The afternoon after her conversation with Dan, Mae finds it impossible to focus on anything. She feels guilty for having taken the kayak without telling anyone. Just before six pm, Eamon Bailey’s assistant leads Mae—who’s feeling intensely nervous—to Bailey’s library. Mae pretends that she’s never been to the library before.
Instead of standing up for herself (e.g., telling Dan that stealing the kayak wasn’t a big deal at all, and that he should mind his own business), Mae caves in and feels intensely guilty for her “horrible crime.” In the library, she’s forced to keep another secret—that Mae has taken her there before.
Inside the library, Mae meets Eamon Bailey. Immediately, he asks her if she’s ever been here before; Mae denies that she has, and Bailey’s face twitches oddly. He asks Mae about her friendship with Annie, and he offers her tea. Then, without warning, he asks Mae about the events of last night. He wonders if Mae would have behaved differently if she’d known about the SeeChange cameras. Mae admits that if she’d known about the cameras, she wouldn’t have taken the kayak. Noticing that Mae is nervous, Bailey laughs merrily and assures her that she’s not being fired.
Bailey seems to know that Mae has been into his library before—it seems reasonable to guess that he installed some SeeChange cameras there, and that he’s testing Mae. In many ways, Bailey is the most dangerous person in the novel: he’s committed to a totalitarian ideology, but he’s also charming and likeable. In short, he seduces the Circle employees into giving up their human right to privacy.
Bailey asks Mae, “Are you ever happy when a friend keeps a secret from you?” Mae is forced to admit, “No.” Bailey proceeds to argue that secrets are never acceptable—secrets are always signs that a “guilty party” is trying to hiding something from others. He talks about the pain that his brother had to endure in the days before it was common to come out of the closet. Then, when his brother came out, he was amazed to find that his parents barely cared. He argues that secrets are also unacceptable in the case of politics, and that heroic figures like Julian Assange have changed the world by leaking secrets to the press. Everyone, he argues, “has the right to know everything.”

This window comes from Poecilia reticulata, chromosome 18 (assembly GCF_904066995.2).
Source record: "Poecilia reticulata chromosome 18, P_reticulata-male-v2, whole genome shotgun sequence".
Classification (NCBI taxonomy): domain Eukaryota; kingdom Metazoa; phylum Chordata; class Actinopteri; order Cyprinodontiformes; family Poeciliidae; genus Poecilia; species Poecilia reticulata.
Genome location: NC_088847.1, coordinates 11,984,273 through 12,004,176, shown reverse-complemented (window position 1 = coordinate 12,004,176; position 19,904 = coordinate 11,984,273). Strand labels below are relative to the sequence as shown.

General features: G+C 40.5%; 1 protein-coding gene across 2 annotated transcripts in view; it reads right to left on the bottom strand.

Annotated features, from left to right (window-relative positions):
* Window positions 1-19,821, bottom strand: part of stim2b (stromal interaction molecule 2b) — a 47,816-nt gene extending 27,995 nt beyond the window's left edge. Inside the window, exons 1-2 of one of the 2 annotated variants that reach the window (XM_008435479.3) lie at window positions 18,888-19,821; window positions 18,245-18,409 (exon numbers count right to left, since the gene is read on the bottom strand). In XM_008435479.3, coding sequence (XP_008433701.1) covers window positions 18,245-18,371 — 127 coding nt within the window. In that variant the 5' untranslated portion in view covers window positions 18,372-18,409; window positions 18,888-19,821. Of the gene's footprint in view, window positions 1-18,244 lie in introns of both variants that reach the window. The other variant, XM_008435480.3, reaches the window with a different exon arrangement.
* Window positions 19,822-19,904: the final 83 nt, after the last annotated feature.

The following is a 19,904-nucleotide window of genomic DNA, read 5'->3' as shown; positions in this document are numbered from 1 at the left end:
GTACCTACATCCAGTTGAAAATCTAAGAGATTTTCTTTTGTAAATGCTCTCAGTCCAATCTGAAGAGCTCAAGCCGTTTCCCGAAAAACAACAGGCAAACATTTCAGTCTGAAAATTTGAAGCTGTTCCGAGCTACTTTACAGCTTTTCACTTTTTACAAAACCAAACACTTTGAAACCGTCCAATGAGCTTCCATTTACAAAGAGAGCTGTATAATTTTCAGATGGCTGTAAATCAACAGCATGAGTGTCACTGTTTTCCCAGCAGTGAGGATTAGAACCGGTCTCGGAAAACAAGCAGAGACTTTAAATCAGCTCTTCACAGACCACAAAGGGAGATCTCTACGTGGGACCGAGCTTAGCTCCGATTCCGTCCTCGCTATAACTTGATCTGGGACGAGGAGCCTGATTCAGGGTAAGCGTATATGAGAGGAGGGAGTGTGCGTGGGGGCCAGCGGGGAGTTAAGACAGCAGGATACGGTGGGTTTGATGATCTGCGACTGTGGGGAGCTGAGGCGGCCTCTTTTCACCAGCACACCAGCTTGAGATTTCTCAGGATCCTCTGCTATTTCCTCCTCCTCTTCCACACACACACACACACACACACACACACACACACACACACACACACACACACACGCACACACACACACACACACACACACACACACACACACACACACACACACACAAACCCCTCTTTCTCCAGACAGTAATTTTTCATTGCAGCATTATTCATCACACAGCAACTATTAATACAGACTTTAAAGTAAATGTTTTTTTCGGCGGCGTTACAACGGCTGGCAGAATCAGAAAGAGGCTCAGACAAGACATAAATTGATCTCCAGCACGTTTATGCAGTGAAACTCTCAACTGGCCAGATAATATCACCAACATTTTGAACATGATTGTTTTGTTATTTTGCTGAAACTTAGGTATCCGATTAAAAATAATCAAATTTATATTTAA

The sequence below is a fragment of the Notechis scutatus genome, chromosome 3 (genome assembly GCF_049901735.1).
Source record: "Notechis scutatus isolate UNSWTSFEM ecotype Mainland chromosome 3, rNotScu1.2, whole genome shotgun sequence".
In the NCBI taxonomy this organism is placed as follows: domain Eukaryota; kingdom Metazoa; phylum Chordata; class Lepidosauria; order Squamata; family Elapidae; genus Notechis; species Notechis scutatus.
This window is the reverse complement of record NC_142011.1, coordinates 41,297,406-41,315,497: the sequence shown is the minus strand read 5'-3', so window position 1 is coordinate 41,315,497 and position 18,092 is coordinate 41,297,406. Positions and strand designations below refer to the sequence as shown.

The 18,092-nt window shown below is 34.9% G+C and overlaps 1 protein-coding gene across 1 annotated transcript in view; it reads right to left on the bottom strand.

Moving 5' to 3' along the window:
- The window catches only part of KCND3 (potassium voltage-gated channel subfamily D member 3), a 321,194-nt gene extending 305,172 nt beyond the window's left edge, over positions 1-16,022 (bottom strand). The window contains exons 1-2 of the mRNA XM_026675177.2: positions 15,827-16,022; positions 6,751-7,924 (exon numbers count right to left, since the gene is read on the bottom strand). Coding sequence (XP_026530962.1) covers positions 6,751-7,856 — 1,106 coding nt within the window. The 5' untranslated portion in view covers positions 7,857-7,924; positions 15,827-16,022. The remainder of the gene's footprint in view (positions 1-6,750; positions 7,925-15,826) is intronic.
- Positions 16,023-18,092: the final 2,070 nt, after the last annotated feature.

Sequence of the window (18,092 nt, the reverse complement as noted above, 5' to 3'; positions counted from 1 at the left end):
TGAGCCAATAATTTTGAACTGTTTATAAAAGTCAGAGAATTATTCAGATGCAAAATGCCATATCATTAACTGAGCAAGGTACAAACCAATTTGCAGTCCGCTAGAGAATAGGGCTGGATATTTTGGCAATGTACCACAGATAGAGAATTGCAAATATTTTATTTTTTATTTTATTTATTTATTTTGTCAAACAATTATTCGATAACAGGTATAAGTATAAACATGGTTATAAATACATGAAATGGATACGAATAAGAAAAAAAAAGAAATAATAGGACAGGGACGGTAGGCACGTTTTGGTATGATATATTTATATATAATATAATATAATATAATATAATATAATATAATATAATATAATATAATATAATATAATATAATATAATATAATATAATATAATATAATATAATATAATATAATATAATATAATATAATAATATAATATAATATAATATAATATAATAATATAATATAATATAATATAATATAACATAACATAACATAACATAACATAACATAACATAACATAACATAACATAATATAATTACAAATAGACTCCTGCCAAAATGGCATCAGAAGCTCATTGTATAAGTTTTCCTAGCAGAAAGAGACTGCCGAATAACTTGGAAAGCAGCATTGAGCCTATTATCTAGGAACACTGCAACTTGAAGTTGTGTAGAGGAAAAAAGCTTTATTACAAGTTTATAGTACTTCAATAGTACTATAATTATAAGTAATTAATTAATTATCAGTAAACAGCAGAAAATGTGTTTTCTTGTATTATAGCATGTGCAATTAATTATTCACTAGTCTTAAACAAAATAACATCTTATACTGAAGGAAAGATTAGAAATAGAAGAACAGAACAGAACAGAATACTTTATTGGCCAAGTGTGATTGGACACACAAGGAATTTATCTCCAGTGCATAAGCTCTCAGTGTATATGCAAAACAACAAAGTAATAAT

Bailey’s sophistry is convincing to Mae, but it shouldn’t be convincing to readers. Notice how Bailey uses a bait and switch argument, combined with excessive emotional appeals, to conclude that everyone has the right to know everything. It’s not clear how such a conclusion follows from the idea that secrets sometimes make Mae unhappy. Bailey’s point seems to be that revealing a secret never causes any damage—an argument that many (including many real-life critics of Julian Assange) would dispute.
Bailey reminds Mae of her role in Gus’s LuvLuv demonstration, and he asks why she felt uncomfortable. Mae explains that she didn’t like being surprised on the day of the demonstration. Nevertheless, Bailey argues that none of the information that Gus and Francis talked about was incorrect or even particularly offensive. Mae argues that the information they presented was “incomplete”—it didn’t encompass her total being. Bailey smiles and thanks Mae for making such a point. The goal of the Circle, he insists, is to make people’s online personalities complete. When everyone in the world has gone “transparent,” he argues, humanity will no longer be tempted by “darkness.” Bailey laughs and says, “That’s the Midwestern church-goer in me.”
Bailey continues to trick Mae into surrendering her right to privacy, offering half-baked arguments about the digitalization of human nature. Mae’s argument about her information being incomplete suggests a profound point: human nature can never be entirely represented in quantitative form. There will always be intangible concepts and values that mere numbers fail to represent. Bizarrely, Bailey, who is apparently a Christian, thinks that human nature can be represented online in its entirety. Furthermore, Bailey’s arguments don’t address the dehumanizing, objectifying experience of being reduced to mere numbers on a screen.